A letter from the speaker’s father, who is portrayed as a hardened man, seems to point at communicative issues. The readers see only a few sentences sprinkled on a mostly open page of dotted lines. “You have to work hard,” and the reassuring statement, “Your dad loves you.” 

As readers, we eavesdrop on the conversation between father and daughter, a story of survival loaded with myths and contradictions. Thus, we become participants in the creation of meaning, and the message comes into focus: revisit the myth of the hard working, successful immigrant family. Capital letters scream this irony from the page: “YOU CAN MAKE IT IF YOU TRY.”

The voice threading through the seven texts of the collection reflects on this internalized myth with phrases like “maybe I am making this up,” “another myth: my father swimming from mainland China to then British occupied Hong Kong,” “you have to work hard,” and much later, “some nights, I am thinking of the colony of my father and me and what the bees know to be true.” At the same time, the ellipses command the readers to see what is not present on the page, the truth behind the myth, while the reality of this immigrant family deconstructs it.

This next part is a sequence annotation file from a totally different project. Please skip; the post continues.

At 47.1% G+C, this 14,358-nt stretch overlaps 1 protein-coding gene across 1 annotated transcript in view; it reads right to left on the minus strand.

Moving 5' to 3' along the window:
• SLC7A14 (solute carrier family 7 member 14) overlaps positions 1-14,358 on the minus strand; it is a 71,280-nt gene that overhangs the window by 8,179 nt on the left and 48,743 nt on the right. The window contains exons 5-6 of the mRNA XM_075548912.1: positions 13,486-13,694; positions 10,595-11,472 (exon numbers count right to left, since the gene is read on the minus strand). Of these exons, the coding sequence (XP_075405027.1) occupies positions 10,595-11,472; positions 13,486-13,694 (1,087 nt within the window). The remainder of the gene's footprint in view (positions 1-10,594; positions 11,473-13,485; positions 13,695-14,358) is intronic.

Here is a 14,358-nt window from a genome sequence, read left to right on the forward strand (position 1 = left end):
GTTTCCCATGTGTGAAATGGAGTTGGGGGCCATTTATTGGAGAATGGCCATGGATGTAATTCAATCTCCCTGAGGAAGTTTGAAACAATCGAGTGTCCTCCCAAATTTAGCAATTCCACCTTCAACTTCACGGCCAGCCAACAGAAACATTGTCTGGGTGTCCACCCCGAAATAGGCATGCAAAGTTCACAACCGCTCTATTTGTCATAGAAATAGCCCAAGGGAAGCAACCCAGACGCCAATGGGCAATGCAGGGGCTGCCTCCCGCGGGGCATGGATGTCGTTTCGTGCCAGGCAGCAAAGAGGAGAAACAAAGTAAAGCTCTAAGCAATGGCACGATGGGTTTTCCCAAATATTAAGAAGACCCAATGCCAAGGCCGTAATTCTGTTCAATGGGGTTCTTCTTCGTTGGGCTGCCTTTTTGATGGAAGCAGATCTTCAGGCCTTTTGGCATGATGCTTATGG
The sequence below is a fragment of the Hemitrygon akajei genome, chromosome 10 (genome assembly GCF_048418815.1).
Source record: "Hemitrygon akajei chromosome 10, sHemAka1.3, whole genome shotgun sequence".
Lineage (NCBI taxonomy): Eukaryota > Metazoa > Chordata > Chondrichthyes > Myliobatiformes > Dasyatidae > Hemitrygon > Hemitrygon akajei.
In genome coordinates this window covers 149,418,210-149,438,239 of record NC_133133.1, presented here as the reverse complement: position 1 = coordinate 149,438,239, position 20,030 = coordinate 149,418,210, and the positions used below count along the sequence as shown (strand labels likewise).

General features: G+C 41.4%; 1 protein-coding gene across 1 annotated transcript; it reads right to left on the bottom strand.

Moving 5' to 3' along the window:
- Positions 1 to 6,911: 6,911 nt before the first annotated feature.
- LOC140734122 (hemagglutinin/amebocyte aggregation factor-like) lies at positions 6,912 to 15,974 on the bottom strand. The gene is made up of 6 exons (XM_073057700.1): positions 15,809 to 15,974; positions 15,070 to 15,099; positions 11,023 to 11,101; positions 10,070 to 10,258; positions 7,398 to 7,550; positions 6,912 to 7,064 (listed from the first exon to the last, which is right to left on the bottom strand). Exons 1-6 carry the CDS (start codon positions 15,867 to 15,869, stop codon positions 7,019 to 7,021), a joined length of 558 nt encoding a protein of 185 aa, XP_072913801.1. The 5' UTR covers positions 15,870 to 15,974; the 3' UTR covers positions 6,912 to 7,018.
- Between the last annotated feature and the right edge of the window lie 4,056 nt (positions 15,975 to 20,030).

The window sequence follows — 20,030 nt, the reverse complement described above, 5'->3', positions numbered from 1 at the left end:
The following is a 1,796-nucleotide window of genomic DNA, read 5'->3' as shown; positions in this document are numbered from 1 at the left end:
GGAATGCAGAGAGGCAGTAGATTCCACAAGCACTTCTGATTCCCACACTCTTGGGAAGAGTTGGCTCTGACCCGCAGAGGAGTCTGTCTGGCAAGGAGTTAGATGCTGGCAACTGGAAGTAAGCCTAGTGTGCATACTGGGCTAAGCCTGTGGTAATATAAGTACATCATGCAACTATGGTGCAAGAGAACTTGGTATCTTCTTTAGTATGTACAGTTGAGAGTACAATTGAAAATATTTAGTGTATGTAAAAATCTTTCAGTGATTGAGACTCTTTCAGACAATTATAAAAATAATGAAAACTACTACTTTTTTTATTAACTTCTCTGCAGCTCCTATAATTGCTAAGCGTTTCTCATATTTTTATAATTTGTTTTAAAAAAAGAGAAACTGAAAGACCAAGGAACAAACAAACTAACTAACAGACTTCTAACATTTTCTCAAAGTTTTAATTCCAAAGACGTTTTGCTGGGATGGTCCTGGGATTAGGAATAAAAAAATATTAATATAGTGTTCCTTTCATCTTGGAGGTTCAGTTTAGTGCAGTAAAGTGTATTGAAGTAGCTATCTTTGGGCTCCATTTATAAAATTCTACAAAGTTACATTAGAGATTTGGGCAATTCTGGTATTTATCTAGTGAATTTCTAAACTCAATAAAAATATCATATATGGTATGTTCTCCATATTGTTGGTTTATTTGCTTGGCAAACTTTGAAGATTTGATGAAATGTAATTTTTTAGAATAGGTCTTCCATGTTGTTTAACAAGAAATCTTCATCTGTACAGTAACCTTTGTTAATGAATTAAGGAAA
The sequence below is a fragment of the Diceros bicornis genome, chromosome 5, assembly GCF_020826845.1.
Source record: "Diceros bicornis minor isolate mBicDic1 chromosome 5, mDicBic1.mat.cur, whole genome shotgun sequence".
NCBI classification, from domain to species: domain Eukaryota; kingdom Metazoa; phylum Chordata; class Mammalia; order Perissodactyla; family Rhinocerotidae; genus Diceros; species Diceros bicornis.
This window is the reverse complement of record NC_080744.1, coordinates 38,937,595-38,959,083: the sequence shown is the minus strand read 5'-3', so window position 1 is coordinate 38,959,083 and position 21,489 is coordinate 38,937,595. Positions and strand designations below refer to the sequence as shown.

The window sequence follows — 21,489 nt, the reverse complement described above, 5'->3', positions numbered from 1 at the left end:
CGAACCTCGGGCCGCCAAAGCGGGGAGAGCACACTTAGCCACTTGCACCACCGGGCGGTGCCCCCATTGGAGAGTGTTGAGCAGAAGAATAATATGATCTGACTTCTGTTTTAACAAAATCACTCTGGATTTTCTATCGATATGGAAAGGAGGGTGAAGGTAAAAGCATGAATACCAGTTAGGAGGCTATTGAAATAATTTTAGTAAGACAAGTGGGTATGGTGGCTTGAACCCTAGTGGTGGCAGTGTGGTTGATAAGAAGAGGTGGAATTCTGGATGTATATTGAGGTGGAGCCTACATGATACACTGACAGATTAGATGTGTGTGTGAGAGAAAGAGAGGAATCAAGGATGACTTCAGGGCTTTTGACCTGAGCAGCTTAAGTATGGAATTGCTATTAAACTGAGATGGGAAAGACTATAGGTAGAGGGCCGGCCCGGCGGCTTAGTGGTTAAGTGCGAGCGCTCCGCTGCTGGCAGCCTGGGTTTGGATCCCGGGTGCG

This is a family with a multigenerational hurt. The striking language brings out those ghosts to convey the mental health issues associated with the constant grinding expected of all immigrants. Phrases such as “Pancreatic humor,” “we begin this circuit of love and tumorous ache,” and “drink one another’s pain” all direct the attention to the hurts buried several generations deep. The texts go from the pain of a teenage girl learning about her father’s cancer on her prom night to the pain of the father as a child working to provide for his sister.

At other times, the punctuation seems to represent space and time for grief after death. “Grief pours through me like a sieve. Its aftermath of sand and salt debris grows heavy at the banks. I kiss that too.”

We feel the depression on the page. “The world was on fire, but I was only ready for the most immediate disaster, which was the realization that I could not swim and was sinking with painful slowness.”